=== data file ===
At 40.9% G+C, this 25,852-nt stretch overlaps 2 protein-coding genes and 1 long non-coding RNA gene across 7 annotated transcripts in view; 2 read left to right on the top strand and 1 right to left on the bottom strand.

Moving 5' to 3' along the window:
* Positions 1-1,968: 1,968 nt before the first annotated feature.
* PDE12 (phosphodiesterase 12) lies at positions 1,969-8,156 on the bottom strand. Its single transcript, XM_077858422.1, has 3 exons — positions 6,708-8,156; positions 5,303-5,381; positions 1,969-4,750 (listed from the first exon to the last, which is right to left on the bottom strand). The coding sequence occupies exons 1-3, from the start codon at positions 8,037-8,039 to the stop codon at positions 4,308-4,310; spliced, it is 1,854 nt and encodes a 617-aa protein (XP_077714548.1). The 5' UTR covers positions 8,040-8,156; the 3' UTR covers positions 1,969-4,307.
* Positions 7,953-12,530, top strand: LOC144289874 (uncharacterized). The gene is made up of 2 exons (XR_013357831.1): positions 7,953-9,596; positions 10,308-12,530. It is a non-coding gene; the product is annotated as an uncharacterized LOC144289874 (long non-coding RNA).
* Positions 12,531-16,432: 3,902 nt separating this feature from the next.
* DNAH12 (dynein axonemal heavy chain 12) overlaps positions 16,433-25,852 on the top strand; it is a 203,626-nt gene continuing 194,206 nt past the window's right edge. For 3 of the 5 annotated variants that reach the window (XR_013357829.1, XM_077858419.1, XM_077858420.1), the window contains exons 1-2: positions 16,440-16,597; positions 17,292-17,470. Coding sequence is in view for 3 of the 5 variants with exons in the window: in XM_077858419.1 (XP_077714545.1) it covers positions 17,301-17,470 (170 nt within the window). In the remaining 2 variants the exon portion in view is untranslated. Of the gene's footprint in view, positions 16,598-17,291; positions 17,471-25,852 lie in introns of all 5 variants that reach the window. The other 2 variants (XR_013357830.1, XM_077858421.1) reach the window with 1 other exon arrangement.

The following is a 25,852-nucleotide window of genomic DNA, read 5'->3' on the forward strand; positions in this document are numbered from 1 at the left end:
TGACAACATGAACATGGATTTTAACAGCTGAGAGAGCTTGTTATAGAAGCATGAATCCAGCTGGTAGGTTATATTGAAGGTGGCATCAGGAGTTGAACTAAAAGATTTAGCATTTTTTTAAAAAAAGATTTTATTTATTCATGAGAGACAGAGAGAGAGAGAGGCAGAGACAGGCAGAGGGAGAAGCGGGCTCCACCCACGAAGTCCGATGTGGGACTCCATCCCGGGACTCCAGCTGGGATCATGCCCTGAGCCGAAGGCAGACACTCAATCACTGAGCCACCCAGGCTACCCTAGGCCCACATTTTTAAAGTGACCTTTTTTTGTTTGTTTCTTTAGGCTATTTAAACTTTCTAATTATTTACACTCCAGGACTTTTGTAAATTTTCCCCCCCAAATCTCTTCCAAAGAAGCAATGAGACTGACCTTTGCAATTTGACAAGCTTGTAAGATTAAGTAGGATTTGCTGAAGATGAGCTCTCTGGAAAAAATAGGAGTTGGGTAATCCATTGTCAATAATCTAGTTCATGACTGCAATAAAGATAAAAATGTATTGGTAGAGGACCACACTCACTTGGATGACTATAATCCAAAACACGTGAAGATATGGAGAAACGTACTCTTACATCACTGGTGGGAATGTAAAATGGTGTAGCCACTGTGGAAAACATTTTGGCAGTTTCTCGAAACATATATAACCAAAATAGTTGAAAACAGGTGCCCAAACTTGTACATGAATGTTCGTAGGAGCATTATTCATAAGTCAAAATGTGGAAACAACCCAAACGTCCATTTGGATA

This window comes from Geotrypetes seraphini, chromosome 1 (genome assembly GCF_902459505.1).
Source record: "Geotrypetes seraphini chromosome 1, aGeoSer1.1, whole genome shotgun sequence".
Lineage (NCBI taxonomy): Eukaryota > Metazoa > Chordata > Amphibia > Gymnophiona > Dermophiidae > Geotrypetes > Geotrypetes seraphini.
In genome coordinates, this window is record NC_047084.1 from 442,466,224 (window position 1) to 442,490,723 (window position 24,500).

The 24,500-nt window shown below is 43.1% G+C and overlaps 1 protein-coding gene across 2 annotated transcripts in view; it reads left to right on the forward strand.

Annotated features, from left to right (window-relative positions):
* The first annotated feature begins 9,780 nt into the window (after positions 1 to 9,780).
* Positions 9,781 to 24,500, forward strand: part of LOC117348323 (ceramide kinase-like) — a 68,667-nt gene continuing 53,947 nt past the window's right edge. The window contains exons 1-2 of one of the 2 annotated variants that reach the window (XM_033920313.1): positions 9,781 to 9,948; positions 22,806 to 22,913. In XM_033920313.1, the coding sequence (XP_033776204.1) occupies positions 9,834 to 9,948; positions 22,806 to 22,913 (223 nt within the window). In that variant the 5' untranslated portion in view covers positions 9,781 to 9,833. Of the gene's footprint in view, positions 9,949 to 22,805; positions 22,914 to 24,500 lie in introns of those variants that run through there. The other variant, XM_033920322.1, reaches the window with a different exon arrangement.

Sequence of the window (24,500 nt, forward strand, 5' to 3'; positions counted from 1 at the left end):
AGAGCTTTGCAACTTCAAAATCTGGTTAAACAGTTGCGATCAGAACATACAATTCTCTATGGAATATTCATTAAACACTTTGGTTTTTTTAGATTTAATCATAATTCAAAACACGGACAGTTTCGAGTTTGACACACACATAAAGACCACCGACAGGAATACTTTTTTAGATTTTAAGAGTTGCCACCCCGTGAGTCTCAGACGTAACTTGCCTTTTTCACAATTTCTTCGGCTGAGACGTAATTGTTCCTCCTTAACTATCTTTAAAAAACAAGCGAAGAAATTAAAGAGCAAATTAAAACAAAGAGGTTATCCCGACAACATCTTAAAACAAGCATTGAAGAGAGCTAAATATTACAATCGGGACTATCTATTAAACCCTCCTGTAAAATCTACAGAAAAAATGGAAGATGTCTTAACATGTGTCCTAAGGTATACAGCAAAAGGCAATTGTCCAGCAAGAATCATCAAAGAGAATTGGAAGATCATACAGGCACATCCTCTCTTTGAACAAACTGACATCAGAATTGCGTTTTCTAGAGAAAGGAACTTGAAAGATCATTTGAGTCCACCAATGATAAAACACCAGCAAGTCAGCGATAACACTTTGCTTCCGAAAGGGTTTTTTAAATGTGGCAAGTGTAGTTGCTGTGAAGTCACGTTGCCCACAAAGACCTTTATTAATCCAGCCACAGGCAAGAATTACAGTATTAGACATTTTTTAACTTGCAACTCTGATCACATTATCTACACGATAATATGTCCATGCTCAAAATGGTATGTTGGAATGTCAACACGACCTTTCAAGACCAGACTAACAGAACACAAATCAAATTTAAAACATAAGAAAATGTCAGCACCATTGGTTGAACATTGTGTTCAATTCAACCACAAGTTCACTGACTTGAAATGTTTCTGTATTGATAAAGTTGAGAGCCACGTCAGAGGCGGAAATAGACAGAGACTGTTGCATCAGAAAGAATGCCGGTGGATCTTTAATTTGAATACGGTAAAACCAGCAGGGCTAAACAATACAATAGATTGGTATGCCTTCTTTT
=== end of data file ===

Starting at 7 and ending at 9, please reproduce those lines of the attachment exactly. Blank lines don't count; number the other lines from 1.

* DNAH12 (dynein axonemal heavy chain 12) overlaps positions 16,433-25,852 on the top strand; it is a 203,626-nt gene continuing 194,206 nt past the window's right edge. For 3 of the 5 annotated variants that reach the window (XR_013357829.1, XM_077858419.1, XM_077858420.1), the window contains exons 1-2: positions 16,440-16,597; positions 17,292-17,470. Coding sequence is in view for 3 of the 5 variants with exons in the window: in XM_077858419.1 (XP_077714545.1) it covers positions 17,301-17,470 (170 nt within the window). In the remaining 2 variants the exon portion in view is untranslated. Of the gene's footprint in view, positions 16,598-17,291; positions 17,471-25,852 lie in introns of all 5 variants that reach the window. The other 2 variants (XR_013357830.1, XM_077858421.1) reach the window with 1 other exon arrangement.

The following is a 25,852-nucleotide window of genomic DNA, read 5'->3' on the forward strand; positions in this document are numbered from 1 at the left end:
TGACAACATGAACATGGATTTTAACAGCTGAGAGAGCTTGTTATAGAAGCATGAATCCAGCTGGTAGGTTATATTGAAGGTGGCATCAGGAGTTGAACTAAAAGATTTAGCATTTTTTTAAAAAAAGATTTTATTTATTCATGAGAGACAGAGAGAGAGAGAGGCAGAGACAGGCAGAGGGAGAAGCGGGCTCCACCCACGAAGTCCGATGTGGGACTCCATCCCGGGACTCCAGCTGGGATCATGCCCTGAGCCGAAGGCAGACACTCAATCACTGAGCCACCCAGGCTACCCTAGGCCCACATTTTTAAAGTGACCTTTTTTTGTTTGTTTCTTTAGGCTATTTAAACTTTCTAATTATTTACACTCCAGGACTTTTGTAAATTTTCCCCCCCAAATCTCTTCCAAAGAAGCAATGAGACTGACCTTTGCAATTTGACAAGCTTGTAAGATTAAGTAGGATTTGCTGAAGATGAGCTCTCTGGAAAAAATAGGAGTTGGGTAATCCATTGTCAATAATCTAGTTCATGACTGCAATAAAGATAAAAATGTATTGGTAGAGGACCACACTCACTTGGATGACTATAATCCAAAACACGTGAAGATATGGAGAAACGTACTCTTACATCACTGGTGGGAATGTAAAATGGTGTAGCCACTGTGGAAAACATTTTGGCAGTTTCTCGAAACATATATAACCAAAATAGTTGAAAACAGGTGCCCAAACTTGTACATGAATGTTCGTAGGAGCATTATTCATAAGTCAAAATGTGGAAACAACCCAAACGTCCATTTGGATA